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One of the improvements introduced by the Romans was the public bath-house. This article discusses the formation of Jewish prayers, which were composed during the early rabbinic period, following the dangers of the public baths. Sages from late antiquity published two prayers: Before entering to the bathhouse, the bather has to pray for his safety, and after leaving the bath-house he has to thank Gd for not having suffered harm. The dangers of the bathhouse were deemed to include: Weakness, fainting or dehydration due to the heat of the bathhouse; Legs injury of the bathers due to the heat of the warm floor; Dental damage; Sliding on the wet floor; Fear of death due to collapse of the hypocaust. Due to changes in the bath-house in the modern era; these prayers lost their relevance up to a point; or at any rate; they were no longer prescribed or recorded in practice. Bathhouse heaters were no longer located in the hypocaust; and were rather only located close to the wall of the upper room. Hence; falling into the hot lower space was irrelevant. Following the introduction of domestic baths; these prayers have completely vanished. Full article
Open AccessFeature PaperArticle Theocentric Love Ethics
Religions 2017, 8(10), 224; https://doi.org/10.3390/rel8100224
Received: 17 August 2017 / Revised: 1 October 2017 / Accepted: 7 October 2017 / Published: 11 October 2017
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Abstract
Joseph Selling proposes a contemporary revision of natural law ethics, making it more person-centered. Earlier James Gustafson insisted that natural law ethics was too egoist or anthropocentric, so his work proposed theocentrism as a corrective. Richard Gula in turn proposed an ethics that
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Joseph Selling proposes a contemporary revision of natural law ethics, making it more person-centered. Earlier James Gustafson insisted that natural law ethics was too egoist or anthropocentric, so his work proposed theocentrism as a corrective. Richard Gula in turn proposed an ethics that centers on imitating God’s relationships. This essay combines the merits of all three with the author’s own love-covenant basis for ethics. It contrasts secular and religious ethics, with the latter incorporating cooperation in communion with God. One strand of Aquinas’s theology indicates that religious discernment is an affective process of union with God, but the typical ways of describing this union court significant dangers of reducing either God to self or self to God. Full article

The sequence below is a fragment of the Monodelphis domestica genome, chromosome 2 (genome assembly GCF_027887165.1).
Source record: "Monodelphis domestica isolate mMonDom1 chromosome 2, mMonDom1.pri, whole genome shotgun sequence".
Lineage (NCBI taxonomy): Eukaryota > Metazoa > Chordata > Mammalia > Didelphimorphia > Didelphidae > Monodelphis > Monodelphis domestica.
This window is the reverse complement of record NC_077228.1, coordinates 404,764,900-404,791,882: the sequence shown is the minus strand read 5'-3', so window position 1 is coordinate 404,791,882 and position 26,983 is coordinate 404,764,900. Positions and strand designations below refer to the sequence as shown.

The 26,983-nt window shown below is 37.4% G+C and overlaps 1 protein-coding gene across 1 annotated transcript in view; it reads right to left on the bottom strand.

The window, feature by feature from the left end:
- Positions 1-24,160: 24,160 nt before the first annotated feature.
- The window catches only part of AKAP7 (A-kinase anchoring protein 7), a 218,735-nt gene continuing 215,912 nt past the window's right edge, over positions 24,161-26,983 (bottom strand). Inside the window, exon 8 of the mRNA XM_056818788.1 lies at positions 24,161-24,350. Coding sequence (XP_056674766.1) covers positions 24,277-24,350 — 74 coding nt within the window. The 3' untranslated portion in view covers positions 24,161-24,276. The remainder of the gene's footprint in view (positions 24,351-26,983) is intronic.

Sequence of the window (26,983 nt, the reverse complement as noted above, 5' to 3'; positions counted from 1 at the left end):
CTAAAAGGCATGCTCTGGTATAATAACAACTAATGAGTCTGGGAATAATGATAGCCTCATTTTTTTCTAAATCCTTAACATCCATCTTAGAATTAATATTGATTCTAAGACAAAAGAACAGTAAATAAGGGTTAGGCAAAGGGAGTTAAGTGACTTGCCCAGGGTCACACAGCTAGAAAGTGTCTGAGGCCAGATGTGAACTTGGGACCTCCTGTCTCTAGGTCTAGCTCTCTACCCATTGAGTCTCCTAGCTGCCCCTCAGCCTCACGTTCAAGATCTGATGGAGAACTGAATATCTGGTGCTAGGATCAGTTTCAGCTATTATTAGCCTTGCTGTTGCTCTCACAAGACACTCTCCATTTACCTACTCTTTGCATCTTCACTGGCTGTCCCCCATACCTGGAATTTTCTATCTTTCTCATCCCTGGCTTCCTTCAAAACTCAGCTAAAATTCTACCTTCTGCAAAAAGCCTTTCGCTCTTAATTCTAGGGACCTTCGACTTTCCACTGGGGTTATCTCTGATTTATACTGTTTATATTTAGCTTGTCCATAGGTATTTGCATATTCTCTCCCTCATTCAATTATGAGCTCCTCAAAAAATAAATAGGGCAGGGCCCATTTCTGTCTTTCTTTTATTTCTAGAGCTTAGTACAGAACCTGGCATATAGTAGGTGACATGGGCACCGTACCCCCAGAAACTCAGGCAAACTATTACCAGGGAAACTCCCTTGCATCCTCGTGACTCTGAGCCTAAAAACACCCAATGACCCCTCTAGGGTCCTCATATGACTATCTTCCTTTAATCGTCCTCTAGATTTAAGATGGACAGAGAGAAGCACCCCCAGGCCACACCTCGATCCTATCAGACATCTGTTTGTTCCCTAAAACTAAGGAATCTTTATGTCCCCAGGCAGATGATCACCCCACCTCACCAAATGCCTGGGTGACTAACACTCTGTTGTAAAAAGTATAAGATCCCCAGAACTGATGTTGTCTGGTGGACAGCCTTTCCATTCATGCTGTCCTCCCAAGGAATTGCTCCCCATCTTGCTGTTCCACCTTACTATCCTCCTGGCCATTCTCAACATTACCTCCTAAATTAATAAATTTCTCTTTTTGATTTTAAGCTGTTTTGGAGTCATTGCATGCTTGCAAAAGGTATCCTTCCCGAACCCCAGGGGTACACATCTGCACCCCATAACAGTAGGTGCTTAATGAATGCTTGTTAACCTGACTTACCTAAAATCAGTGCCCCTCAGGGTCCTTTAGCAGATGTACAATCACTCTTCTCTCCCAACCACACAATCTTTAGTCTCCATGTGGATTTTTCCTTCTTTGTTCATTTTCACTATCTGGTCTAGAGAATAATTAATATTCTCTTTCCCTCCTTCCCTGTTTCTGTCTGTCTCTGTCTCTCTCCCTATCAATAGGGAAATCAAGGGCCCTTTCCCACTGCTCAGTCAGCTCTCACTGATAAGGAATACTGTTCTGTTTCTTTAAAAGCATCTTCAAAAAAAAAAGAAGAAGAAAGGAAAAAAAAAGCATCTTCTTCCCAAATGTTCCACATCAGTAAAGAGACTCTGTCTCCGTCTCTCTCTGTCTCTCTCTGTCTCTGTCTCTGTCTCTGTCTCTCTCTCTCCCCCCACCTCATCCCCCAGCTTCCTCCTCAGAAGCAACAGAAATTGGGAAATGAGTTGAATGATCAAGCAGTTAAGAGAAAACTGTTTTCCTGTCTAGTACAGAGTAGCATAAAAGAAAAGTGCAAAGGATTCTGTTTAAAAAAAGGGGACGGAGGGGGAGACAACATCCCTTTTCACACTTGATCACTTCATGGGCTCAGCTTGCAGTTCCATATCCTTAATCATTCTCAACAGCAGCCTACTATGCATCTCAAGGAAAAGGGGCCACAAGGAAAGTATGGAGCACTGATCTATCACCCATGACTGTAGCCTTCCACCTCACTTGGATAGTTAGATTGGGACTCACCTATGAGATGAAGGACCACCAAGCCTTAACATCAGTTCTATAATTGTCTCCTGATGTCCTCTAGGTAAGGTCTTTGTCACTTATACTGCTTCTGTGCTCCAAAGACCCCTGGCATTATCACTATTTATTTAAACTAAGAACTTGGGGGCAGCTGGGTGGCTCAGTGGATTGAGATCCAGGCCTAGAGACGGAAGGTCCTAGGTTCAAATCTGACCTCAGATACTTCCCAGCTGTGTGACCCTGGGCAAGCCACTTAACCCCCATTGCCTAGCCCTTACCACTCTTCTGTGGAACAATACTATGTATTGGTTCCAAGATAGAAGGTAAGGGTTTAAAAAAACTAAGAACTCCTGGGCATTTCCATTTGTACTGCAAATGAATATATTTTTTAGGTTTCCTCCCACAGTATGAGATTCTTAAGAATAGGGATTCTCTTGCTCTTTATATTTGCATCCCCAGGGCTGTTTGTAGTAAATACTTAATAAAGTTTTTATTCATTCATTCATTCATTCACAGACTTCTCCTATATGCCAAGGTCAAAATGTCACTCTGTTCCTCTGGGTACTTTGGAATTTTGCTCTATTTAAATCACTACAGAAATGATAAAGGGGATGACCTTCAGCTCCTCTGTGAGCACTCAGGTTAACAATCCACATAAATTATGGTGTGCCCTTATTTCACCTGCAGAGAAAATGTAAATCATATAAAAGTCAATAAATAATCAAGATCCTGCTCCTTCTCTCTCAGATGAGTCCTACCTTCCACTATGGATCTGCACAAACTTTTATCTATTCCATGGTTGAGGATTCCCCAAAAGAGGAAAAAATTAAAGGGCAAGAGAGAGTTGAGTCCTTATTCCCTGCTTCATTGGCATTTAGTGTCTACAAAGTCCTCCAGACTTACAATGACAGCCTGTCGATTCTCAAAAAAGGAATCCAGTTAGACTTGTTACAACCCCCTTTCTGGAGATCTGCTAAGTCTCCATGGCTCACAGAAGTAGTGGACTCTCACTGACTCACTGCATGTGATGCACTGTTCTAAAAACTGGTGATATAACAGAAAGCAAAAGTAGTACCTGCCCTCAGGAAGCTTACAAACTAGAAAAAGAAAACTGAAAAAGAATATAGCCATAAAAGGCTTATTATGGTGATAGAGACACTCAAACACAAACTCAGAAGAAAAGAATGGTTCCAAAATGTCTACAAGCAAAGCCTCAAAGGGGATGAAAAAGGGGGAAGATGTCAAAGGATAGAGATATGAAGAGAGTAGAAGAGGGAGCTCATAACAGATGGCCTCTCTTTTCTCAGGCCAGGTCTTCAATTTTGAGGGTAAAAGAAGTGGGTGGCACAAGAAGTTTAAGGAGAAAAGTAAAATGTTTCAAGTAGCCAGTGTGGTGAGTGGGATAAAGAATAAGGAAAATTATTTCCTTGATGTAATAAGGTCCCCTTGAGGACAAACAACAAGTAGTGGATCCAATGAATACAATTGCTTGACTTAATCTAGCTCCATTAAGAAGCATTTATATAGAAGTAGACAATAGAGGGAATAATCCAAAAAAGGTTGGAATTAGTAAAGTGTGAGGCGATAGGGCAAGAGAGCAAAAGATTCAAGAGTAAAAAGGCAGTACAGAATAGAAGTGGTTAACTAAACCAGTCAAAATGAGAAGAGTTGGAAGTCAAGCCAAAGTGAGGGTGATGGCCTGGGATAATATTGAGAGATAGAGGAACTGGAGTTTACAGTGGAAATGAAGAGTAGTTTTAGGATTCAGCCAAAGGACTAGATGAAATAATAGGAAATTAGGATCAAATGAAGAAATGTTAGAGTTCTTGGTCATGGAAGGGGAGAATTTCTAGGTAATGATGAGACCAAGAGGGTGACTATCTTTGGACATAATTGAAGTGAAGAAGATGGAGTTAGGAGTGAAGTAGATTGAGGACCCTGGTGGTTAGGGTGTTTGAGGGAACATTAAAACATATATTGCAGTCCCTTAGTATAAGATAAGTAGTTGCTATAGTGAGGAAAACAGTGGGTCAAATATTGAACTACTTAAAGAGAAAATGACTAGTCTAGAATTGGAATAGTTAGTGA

(This article belongs to the Special Issue The Future of Catholic Theological Ethics) Printed Edition available
Open AccessFeature PaperArticle On Not Understanding Extraordinary Language in the Buddhist Tantra of Japan
Religions 2017, 8(10), 223; https://doi.org/10.3390/rel8100223
Received: 28 August 2017 / Revised: 1 October 2017 / Accepted: 6 October 2017 / Published: 11 October 2017
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Abstract
The question motivating this essay is how tantric Buddhist practitioners in Japan understood language such as to believe that mantra, dhāraṇī, and related forms are efficacious. “Extraordinary language” is introduced as a cover term for these several similar language uses found in